The US city of Chattanooga in Tennessee has built the most automated electricity system in America and has seen a big drop in the length and scope of power outages.
Chattanooga’s smart grid was put to the test in February 2014 with a major snowstorm.
The grid prevented power outages or automatically restored electric power to about 40,000 customers, representing more than a 50 per cent reduction in the number of customers who otherwise would have experienced a sustained outage.
Engerati had the opportunity to speak to S&C Electric’s vice president of Strategic Solutions, Tim Qualheim about EPB’s recent grid development. He was quick to point out how “forward-thinking” the utility is as they put their customers’ comfort and needs first. He says, “They don’t view their customers as mere ratepayers. They are sincerely concerned about their customer’s needs and want to improve electric reliability to help improve their residents’ lives.”
He added that the utility also realised that they had to build a future-ready grid. “Knowing they would need to replace their electric system over the next 30 years, rather than replacing poles and equipment like for like, they chose to improve the system. The aim is to grow the community by improving power access and reliability.”
The main plan was to reduce costs for both the utility and its customers, as well as improve system reliability especially during major storms which can lead to lengthy outages.
The city’s local utility EPB installed roughly 1,200 S&C IntelliRupter PulseClosers with IntelliTeam SG Automatic Restoration System to provide rapid response to power system disturbances. In the event of a power outage, the IntelliRupters communicate with each other over EPB’s fiber optic network to identify where the fault occurred, and then quickly reroute power to restore service to as many customers as possible.
“The S&C Electric’s system was chosen for reliability improvements, partly because it is future proof,” explains Mr Qualheim, “It has capabilities to enhance system operation well beyond even today’s advanced performance.”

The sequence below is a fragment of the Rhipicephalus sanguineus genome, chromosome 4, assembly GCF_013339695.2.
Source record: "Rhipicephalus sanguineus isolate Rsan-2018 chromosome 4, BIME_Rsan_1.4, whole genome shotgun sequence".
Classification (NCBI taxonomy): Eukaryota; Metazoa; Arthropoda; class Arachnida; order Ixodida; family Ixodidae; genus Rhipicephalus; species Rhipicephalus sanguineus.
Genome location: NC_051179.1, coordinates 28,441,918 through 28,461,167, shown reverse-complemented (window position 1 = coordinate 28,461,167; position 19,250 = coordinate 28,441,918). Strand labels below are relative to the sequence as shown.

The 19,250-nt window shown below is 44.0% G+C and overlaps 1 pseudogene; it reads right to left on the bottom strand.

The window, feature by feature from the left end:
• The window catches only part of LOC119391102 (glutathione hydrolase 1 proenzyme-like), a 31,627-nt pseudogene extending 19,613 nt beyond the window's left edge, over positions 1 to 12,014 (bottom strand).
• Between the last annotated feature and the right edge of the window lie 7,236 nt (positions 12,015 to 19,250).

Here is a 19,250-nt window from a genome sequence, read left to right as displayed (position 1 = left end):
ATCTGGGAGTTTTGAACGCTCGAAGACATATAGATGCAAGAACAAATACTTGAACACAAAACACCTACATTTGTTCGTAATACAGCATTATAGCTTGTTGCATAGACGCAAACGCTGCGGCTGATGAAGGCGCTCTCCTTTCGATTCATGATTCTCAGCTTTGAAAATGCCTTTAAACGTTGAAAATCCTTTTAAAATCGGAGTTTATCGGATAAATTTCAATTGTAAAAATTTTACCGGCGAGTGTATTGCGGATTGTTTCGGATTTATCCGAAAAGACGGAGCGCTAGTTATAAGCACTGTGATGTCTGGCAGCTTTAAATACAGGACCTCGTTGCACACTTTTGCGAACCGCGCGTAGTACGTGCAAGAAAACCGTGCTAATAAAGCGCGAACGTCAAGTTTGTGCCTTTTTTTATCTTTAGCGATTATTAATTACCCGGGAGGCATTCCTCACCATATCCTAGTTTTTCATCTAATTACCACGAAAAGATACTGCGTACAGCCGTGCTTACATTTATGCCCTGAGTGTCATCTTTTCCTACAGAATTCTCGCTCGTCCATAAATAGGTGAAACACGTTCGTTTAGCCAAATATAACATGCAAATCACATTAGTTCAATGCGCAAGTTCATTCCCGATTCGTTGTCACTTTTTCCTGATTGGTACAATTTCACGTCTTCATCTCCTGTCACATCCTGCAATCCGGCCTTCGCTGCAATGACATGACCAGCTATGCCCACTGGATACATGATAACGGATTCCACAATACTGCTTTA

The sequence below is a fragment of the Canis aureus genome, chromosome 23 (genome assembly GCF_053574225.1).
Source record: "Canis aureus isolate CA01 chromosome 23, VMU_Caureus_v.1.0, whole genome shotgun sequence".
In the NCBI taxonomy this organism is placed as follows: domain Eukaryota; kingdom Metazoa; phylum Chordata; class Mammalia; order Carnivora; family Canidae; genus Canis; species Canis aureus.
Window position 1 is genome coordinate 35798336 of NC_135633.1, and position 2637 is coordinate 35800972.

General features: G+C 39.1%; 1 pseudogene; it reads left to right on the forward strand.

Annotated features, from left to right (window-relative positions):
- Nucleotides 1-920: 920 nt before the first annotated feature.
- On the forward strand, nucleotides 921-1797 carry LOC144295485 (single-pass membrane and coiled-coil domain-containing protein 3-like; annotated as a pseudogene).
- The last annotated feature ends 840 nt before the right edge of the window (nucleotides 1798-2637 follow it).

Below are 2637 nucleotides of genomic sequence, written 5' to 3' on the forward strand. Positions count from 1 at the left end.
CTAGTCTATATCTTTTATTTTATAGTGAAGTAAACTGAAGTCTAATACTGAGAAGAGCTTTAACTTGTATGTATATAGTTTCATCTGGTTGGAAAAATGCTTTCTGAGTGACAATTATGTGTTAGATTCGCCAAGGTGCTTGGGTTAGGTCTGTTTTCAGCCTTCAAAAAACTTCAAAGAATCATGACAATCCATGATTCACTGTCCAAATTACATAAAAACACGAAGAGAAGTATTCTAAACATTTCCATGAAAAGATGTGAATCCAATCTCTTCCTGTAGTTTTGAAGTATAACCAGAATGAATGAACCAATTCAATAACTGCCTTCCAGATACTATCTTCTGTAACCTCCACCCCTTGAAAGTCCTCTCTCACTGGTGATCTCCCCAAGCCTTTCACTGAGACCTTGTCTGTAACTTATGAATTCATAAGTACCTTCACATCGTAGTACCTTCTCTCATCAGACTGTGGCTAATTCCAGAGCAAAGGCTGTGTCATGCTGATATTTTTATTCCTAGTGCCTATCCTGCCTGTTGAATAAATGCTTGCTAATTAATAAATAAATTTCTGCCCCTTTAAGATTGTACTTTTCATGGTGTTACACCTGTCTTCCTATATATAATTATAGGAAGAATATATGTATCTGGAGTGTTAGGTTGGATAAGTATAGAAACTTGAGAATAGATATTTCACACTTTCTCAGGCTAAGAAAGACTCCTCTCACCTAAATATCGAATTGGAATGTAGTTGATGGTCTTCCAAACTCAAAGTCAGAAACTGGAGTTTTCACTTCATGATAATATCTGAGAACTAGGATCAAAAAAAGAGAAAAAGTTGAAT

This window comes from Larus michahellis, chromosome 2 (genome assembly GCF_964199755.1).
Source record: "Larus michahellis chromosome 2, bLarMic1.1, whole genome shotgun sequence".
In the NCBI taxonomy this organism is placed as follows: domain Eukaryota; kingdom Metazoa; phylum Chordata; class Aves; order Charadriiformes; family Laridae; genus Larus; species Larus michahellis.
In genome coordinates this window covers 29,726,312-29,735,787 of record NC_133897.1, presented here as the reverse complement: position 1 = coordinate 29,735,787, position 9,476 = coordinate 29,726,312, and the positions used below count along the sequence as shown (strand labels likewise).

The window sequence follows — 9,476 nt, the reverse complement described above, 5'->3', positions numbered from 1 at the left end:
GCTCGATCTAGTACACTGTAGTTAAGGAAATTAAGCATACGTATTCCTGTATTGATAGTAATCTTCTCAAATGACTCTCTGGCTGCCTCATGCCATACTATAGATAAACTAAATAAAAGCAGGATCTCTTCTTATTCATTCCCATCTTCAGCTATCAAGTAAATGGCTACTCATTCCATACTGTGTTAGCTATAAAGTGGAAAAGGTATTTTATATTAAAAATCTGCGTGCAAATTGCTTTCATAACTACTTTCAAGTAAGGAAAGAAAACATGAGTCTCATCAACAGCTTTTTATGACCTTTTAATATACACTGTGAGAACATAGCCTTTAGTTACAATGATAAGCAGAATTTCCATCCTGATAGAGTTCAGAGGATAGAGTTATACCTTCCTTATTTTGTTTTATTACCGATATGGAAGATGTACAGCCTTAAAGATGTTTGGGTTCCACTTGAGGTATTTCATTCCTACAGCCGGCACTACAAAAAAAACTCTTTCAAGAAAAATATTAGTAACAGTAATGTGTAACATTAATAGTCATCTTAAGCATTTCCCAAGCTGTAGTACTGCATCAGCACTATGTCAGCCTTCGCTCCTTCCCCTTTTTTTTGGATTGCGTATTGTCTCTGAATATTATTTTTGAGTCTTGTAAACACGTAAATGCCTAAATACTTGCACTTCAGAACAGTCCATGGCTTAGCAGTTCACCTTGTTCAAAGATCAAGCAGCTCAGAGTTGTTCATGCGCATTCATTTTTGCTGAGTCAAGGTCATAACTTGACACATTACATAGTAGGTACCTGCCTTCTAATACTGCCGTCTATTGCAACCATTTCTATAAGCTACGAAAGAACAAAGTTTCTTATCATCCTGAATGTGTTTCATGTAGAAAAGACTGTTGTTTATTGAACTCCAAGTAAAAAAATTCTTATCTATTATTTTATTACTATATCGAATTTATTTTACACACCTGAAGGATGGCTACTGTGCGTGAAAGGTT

Exceeds reliability target
The system has automated several manual processes and eliminated much of the chaos that typically accompanied an outage. The system is able to locate a fault, isolate it, and restores unfaulted customers automatically in less than a minute,” explains Mr Qualheim. “Fewer people see an outage from the fault, saving those folks the aggravation and cost of an outage. The dispatcher immediately knows exactly where the fault is, allowing restoration crews to reach it faster and restore service more quickly, which not only reduces the outage time and costs to the affected customers, it also saves EPB restoration costs.”
The system has helped the utility to exceed their reliability improvement target of 40%-in the past year, they have managed to reduce outages by over 60%.
The advanced system has also allowed the utility to adopt new system protection schemes and operating practises in response to the new efficiencies.
Shortly after the system was implemented, the city was hit by a major storm. The July 2012 storm was one of the century’s biggest. Despite this, the utility was able to keep half of its customers connected to the grid. Restoration times were quicker too-before the new system, restoration would take five days. With the new system, the utility was able to restore customers in less than three days-a major improvement. In addition to the customer benefits of faster restoration, the utility managed to save US$1.4 million dollars in lower restoration costs.
Three components to consider
Mr Qualheim says that utilities implementing automation should focus on these three components:
1. A robust communications system. Chattanooga had the foresight to see that it needs a more impressive communications system and there are multiple ways in which to do this. Mr Qualheim suggests that utilities have their own licensed frequency or their own fibre optics communications system (like Chatanooga). “This will ensure that you are prioritized during an emergency.” With this in place, utilities can even establish auxillary services.
2. Utilities need future proof equipment like IntelliRupters that will facilitate 21st century operations. Robust, intelligent field devices are a necessity.
3. Utilities should opt for layered intelligence, with a central control system implementing system level policy, and with distributed intelligence performing the feeder level functions more quickly and effectively than central systems can. This combination provides for a much more resilient, reliable and scalable future grid.
Chattanooga’s smart grid is delivering major benefits today by reducing the cost of power outages. The city’s reliable power is also attracting new business, thereby increasing economic development. Existing businesses can also operate in the knowledge that outages are more controlled and that access is re-established quickly during outages.
The city’s smart grid results show how automation solutions can deliver immediate, tangible results to the community, while also laying the groundwork to support future grid uses.
Engerati is the sister portal to Metering.com, focusing on smart energy.